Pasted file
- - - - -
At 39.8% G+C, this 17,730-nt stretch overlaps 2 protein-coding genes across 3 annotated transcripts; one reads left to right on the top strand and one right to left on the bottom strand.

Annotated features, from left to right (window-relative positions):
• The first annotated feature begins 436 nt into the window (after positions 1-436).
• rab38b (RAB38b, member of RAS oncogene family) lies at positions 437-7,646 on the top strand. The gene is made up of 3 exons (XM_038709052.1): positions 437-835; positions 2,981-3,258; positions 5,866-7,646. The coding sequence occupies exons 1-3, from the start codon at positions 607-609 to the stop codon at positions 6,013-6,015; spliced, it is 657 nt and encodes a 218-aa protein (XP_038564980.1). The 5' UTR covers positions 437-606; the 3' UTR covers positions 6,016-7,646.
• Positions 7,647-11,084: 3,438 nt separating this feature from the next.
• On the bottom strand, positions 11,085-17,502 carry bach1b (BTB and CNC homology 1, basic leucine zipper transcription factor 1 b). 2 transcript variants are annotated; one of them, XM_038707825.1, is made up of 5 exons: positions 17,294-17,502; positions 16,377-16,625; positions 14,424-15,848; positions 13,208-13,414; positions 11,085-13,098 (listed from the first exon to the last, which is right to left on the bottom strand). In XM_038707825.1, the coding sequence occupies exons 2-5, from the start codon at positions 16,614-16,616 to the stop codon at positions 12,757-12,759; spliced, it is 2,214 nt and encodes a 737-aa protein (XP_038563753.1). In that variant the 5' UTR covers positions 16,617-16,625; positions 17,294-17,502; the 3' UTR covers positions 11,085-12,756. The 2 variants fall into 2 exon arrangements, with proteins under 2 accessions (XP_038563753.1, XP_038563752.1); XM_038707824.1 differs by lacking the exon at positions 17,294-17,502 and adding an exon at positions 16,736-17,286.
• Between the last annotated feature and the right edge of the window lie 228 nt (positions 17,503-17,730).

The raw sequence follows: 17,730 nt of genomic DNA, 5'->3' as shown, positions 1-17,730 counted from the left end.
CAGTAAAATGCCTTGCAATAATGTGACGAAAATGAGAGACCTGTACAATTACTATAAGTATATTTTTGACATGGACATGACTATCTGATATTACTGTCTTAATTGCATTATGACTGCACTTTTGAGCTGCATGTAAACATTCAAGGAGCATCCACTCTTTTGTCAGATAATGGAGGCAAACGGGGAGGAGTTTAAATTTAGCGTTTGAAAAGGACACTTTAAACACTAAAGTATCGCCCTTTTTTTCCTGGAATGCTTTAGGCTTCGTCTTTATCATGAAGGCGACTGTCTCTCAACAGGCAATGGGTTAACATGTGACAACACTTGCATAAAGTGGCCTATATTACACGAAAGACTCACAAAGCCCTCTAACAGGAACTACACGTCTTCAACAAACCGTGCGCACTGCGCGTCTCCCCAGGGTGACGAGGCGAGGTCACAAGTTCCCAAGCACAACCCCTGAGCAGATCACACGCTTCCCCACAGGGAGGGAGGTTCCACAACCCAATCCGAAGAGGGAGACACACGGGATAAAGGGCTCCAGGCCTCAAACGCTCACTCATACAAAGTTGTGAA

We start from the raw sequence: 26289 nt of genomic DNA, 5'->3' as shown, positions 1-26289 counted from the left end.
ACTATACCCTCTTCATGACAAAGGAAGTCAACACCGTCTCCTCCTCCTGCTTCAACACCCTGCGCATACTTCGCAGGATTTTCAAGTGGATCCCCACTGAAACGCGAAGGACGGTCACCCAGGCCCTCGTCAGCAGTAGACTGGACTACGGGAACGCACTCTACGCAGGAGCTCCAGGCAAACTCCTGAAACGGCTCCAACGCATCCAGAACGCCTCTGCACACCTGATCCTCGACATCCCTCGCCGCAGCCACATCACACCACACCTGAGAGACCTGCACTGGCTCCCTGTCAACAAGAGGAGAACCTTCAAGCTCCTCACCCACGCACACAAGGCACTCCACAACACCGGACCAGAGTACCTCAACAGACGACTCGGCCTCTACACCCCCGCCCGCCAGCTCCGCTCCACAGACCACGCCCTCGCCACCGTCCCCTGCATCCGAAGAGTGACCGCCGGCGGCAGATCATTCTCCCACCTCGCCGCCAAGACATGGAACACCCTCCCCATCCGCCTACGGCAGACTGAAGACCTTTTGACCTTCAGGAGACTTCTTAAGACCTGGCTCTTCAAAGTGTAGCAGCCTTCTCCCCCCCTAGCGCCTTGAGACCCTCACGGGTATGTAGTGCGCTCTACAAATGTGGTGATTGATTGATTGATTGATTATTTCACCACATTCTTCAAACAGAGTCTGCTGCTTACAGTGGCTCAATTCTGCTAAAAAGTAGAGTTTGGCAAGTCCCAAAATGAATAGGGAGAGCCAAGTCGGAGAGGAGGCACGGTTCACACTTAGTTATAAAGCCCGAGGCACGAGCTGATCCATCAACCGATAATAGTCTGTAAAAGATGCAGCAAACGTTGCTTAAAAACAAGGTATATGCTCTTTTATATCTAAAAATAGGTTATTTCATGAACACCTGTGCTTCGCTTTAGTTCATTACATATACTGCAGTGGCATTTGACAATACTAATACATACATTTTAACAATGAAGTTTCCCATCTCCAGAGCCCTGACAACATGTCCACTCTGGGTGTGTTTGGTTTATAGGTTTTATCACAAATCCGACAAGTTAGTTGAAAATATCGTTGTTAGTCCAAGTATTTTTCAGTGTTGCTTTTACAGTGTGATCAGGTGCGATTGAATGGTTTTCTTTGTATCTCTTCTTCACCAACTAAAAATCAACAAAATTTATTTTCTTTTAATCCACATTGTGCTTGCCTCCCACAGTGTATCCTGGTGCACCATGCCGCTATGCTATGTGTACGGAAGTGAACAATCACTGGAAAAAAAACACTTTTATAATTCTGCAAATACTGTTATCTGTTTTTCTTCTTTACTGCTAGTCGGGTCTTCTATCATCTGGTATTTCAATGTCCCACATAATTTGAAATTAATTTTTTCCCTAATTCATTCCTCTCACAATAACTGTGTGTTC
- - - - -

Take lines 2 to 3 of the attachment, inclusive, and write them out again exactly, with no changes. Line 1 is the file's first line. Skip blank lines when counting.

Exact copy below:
Annotated features, from left to right (window-relative positions):
• The first annotated feature begins 436 nt into the window (after positions 1-436).